As shared in the ESPN.com article "The Book on Rick Adelman:"
Adelman isn’t looking for one specific shot in a possession. He imagines a range of positive outcomes and has created a framework for achieving one of those objectives, which we know generally as the corner offense.
The corner isn’t so much a system of play calls as it is a systematic way to promote ball and player movement through smart reads. Multiple players are involved in just about every possession, which keeps offenses humming and players happy.
At its most basic, a corner set will feature three players on the strong side -- at the wing, corner and a big man at the elbow who has the instincts and skills to facilitate offense on the fly, players such as Chris Webber, Vlade Divac or Brad Miller. Offensive players size up the defense, then choose an action that best exploits what the defense surrenders.
In short, read and react.
In my research of the Princeton Offense I found another article on Rick Adelman, this one by Jonathan Feigen, which I thought I'd share excerpts from. If you're a motion offense guy like myself, some of the points raised will get you thinking about the beauty of a democratic offense that gets everyone involved.
It has been called the Princeton offense. But despite some similar backdoor cuts, it is often far different from the offense Pete Carril took from his 29 years at Princeton to Adelman's Kings staff and the Hall of Fame.
The term "motion offense" has been tossed around, and there is a lot of motion. But a college motion offense does not go against a 24-second clock that rules everything in the NBA. And Adelman uses far more "two-man game" with more post-ups than any college motion offense.
It is basically a movement-based, read-and-react NBA offense. When run well, Adelman will resist calling plays, instead letting his players determine where the ball goes based on what they see in the defense.
Wing players cut to the basket. Centers and power forwards often play outside and pass toward the basket. Every cut is followed by more movement to maintain spacing and create open shots if defenders overreact to the cuts.
"Basically, it's a series of three-man game and two-man game," said Rockets assistant coach Elston Turner, a six-year assistant with Adelman in Sacramento. "If the three-man game doesn't work, you flow into a two-man game. And at the right time, it's one-on-one.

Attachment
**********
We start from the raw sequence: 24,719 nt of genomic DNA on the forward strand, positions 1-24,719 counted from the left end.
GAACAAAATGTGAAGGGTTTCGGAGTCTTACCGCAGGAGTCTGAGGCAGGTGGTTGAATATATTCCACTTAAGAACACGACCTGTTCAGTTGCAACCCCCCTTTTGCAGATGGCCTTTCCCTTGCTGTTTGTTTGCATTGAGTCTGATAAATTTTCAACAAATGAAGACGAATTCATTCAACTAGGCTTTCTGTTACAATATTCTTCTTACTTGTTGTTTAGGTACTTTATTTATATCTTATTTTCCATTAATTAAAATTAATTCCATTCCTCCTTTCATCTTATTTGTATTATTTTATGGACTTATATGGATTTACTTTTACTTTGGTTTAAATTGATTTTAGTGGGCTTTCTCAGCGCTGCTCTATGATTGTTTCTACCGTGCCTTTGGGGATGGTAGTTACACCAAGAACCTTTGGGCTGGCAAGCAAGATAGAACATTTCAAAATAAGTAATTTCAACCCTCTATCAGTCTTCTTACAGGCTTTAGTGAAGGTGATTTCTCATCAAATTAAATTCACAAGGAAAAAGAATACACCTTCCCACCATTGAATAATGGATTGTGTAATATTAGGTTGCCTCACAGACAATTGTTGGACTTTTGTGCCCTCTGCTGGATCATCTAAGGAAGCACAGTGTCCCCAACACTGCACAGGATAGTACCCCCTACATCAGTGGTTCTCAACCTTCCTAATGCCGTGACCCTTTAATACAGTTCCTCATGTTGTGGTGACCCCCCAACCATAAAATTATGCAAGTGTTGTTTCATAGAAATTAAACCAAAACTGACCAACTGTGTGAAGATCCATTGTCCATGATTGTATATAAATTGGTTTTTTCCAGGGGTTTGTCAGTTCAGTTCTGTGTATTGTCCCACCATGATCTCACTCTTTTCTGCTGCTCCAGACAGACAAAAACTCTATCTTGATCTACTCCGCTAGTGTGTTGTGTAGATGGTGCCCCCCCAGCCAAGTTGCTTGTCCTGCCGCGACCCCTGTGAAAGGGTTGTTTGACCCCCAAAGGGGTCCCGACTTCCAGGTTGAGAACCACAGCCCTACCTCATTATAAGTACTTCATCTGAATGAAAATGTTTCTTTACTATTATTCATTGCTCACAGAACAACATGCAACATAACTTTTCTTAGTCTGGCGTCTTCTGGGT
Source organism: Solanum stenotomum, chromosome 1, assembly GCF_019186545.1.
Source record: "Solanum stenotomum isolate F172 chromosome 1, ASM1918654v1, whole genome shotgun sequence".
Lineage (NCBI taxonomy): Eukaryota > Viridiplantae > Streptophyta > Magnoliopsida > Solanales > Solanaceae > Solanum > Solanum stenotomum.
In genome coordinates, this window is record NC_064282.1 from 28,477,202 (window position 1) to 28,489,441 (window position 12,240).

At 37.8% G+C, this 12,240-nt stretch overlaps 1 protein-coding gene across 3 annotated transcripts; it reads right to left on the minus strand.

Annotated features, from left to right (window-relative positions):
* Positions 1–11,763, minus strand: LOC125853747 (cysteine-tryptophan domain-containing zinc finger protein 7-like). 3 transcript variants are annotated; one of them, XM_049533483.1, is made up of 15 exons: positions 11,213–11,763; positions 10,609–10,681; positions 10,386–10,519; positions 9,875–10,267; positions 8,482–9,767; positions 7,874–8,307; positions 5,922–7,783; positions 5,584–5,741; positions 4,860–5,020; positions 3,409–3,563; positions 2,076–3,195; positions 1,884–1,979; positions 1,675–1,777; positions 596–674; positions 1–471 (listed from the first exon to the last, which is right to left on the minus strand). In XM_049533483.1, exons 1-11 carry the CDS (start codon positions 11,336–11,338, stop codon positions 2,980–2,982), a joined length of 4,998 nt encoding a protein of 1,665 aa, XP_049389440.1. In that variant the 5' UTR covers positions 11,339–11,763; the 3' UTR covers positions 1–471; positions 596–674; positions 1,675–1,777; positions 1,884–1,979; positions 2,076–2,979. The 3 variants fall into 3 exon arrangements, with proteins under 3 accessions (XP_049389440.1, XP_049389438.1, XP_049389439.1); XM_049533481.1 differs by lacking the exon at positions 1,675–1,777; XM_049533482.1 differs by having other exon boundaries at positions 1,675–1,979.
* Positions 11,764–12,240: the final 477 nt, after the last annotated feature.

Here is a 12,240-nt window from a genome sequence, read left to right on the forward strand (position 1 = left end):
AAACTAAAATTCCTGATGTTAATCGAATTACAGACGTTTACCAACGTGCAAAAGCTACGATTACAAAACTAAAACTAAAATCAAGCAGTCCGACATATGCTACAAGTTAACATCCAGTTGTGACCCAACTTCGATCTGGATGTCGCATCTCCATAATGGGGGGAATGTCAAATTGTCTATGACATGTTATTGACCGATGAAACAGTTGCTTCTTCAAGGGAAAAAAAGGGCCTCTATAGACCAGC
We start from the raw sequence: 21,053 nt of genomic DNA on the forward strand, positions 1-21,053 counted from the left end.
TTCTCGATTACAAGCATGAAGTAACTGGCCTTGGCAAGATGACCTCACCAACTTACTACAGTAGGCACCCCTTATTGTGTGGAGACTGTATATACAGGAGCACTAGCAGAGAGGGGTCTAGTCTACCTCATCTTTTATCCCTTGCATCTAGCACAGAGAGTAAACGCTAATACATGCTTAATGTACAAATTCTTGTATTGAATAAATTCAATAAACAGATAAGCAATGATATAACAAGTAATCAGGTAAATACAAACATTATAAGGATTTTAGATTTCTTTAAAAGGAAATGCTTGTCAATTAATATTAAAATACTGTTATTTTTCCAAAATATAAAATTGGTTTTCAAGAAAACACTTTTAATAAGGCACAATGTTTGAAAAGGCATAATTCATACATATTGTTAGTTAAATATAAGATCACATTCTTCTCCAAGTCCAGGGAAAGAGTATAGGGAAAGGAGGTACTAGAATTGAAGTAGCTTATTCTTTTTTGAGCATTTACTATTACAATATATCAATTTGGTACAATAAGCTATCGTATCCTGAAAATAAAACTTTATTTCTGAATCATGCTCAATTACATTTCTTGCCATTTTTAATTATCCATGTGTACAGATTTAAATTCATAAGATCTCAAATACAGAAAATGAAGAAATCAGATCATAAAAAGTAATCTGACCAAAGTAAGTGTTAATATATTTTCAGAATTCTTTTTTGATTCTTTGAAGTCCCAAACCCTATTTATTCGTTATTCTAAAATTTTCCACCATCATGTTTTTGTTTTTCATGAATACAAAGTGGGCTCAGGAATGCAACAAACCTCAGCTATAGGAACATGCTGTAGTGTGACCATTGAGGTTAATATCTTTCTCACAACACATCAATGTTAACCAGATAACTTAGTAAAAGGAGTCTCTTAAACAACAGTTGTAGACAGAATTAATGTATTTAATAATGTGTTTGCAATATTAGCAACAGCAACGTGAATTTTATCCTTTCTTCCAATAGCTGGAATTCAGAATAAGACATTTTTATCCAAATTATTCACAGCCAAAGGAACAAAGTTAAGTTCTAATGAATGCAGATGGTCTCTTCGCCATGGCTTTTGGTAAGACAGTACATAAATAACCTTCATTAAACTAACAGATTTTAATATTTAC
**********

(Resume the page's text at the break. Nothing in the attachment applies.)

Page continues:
"As a general rule, we allow our players some freedom to show their skills. We believe the spontaneous creativity, things that happen in the spur of the moment based on what the guy in front of you does is the hardest to guard because you can't prepare for that.
"It's exciting to watch and it's exciting for the guys to play in. If you have the ability to play, we allow you to do that."
Adelman said his best offensive players…will still be put in position to do what they do best. But players rave about the democracy and freedom in the offense so much, they might as well be running for office.
"It's a free style," guard Mike James said. "Coach wants us to figure it out for ourselves. He understands that in the game we're going to have to figure it out…One thing about the offense, it's constantly flowing. Everybody is touching the ball. You use your teammates to help you get open to get shots. It's not like one person is creating, and everybody else is standing. It's constant movement all the time, and everyone is touching the ball.”
There's no understating the influence of Rick Adelman whose offensive schemes have influenced basketball coaches on all levels of competitive basketball. His Corner Set offense can be found throughout the NBA. Coaches on any level can look to it and study it and see that it's a perfect balance of structure and freedom. It's a system of basic rules, but is also a system in which players are free to operate within them as they see fit…a truly democratic system that any player would love to play in.